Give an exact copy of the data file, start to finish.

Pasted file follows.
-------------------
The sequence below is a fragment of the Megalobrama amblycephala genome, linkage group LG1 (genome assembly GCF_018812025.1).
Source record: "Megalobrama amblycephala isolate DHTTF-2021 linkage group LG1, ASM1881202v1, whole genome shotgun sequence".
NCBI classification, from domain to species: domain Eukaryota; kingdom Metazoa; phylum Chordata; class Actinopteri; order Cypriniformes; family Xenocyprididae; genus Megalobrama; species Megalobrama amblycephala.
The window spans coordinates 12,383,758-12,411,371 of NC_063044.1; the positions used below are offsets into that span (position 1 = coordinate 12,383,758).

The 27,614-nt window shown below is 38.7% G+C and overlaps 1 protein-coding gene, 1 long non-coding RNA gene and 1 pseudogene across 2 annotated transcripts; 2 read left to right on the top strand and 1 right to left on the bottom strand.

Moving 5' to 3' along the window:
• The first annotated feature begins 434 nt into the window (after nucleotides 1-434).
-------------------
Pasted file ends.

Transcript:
The sequence below is a fragment of the Megalobrama amblycephala genome, linkage group LG1 (genome assembly GCF_018812025.1).
Source record: "Megalobrama amblycephala isolate DHTTF-2021 linkage group LG1, ASM1881202v1, whole genome shotgun sequence".
NCBI classification, from domain to species: domain Eukaryota; kingdom Metazoa; phylum Chordata; class Actinopteri; order Cypriniformes; family Xenocyprididae; genus Megalobrama; species Megalobrama amblycephala.
The window spans coordinates 12,383,758-12,411,371 of NC_063044.1; the positions used below are offsets into that span (position 1 = coordinate 12,383,758).

The 27,614-nt window shown below is 38.7% G+C and overlaps 1 protein-coding gene, 1 long non-coding RNA gene and 1 pseudogene across 2 annotated transcripts; 2 read left to right on the top strand and 1 right to left on the bottom strand.

Moving 5' to 3' along the window:
• The first annotated feature begins 434 nt into the window (after nucleotides 1-434).